“How do I know there will be a tomorrow? There wasn’t one today!” – Phil Connors, Groundhog Day
Families are strange and wonderful things. In American society, even greatly extended families gather around the table at Thanksgiving, around the tree at Christmas, and around the grill on Independence Day. Further, practically every family has its own unique or at least odd traditions and rhythms around family members’ birthdays, anniversaries, baby showers, and the like. However, my wife’s side of the family (the Vance family) has a holiday tradition unlike any other I have ever encountered: The Groundhog Day Party (GDP).
The GDP started as a gathering date between the holiday giants known as Christmas and Easter. It was such a long stretch not to get together as a “full group.” The date worked well as a bridge. Coupled with the fact that the film Groundhog Day already enjoyed “Vance Family Classic” status, the opportunity for a themed party was ripe. Over the years, this party has included many groundhog-themed t-shirts, games, and foods (no actual groundhogs have been consumed, mind you), along with the film playing on a loop at each GDP. This past year, the men received groundhog-embroidered neckties. For me, wearing a tie indicates that there is a 95% chance someone close to me died. Not tomorrow (hopefully!). I will wear a groundhog-embroidered tie to work in all of its multi-brown-toned, groundhog-on-the-lookout glory and I will wear with a light heart (see image below and my tie is overlaid on last year’s Groundhog Day t-shirt. The groundhog attire is all made by my wonderful mother-in-law).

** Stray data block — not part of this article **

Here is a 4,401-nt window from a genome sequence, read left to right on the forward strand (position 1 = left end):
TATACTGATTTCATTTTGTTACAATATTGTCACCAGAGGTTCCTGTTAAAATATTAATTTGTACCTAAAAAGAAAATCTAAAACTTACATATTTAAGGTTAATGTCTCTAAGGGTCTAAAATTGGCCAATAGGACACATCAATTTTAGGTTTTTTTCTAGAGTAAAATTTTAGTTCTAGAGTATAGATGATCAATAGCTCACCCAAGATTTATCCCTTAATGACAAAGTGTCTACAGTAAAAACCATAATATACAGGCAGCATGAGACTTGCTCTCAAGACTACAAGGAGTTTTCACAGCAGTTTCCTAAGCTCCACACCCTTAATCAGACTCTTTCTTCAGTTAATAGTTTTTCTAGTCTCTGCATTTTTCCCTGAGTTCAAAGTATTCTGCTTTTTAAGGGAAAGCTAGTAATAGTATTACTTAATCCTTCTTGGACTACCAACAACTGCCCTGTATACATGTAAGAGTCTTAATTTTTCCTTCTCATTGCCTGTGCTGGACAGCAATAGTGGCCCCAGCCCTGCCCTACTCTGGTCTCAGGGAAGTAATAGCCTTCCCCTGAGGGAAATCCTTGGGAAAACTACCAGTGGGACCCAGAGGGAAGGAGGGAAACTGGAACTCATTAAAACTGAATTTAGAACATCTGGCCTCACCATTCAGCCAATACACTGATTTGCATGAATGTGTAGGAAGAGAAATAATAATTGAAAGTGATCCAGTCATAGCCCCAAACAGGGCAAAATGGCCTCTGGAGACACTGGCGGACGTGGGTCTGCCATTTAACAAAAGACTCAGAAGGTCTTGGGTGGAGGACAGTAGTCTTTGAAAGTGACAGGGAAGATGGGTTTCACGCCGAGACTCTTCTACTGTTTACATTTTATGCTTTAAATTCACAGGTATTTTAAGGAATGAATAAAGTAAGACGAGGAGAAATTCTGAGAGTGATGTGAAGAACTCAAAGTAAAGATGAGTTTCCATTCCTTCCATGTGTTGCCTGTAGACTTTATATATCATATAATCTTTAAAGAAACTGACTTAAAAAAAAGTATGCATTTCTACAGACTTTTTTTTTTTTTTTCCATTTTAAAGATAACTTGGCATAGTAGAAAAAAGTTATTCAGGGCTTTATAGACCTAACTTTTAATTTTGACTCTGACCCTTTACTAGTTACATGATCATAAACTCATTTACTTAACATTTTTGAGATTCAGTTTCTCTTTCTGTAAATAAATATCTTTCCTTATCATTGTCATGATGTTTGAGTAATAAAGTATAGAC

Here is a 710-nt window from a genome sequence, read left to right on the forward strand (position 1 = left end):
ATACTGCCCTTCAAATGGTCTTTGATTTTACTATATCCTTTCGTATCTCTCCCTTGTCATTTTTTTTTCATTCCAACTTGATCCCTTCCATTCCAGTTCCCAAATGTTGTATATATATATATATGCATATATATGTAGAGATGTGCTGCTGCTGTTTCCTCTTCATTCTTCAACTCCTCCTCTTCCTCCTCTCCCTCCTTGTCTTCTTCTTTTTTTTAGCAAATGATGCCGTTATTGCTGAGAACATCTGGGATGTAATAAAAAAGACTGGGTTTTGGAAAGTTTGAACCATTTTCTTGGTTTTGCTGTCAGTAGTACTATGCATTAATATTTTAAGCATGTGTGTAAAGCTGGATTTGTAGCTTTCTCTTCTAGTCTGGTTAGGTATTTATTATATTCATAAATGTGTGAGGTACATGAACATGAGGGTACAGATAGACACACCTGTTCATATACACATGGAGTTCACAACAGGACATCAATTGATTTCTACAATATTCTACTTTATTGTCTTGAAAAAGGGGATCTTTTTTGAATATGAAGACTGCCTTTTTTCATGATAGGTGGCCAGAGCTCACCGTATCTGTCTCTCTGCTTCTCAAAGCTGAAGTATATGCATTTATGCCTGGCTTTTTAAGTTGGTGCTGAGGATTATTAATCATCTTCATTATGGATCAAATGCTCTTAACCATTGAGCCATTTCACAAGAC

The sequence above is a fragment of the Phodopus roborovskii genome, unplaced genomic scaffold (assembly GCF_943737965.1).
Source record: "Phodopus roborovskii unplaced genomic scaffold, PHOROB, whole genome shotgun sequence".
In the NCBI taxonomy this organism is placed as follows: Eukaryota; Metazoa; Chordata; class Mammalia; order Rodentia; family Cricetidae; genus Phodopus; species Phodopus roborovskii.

This is all very odd and wonderful. Family is weird and magnificent. Try explaining the process of marriage, human conception, gestation, birth, growth, and development stripped of bias and listen to the insanity of that process. But, families (at their best) stick together. We gather together. Sometimes it is a birthday, other times a holiday. Still other times it is a funeral or a marriage. Sports can accomplish it. Church can as well. Music, too.
And, in most families, an oddity or two can do it. One reason our family gathers is because a large rodent in a small Pennsylvania town looks for his shadow every February 2. Of course, it is more than that.
Stay weird, friends. Stay family.
— Cort Basham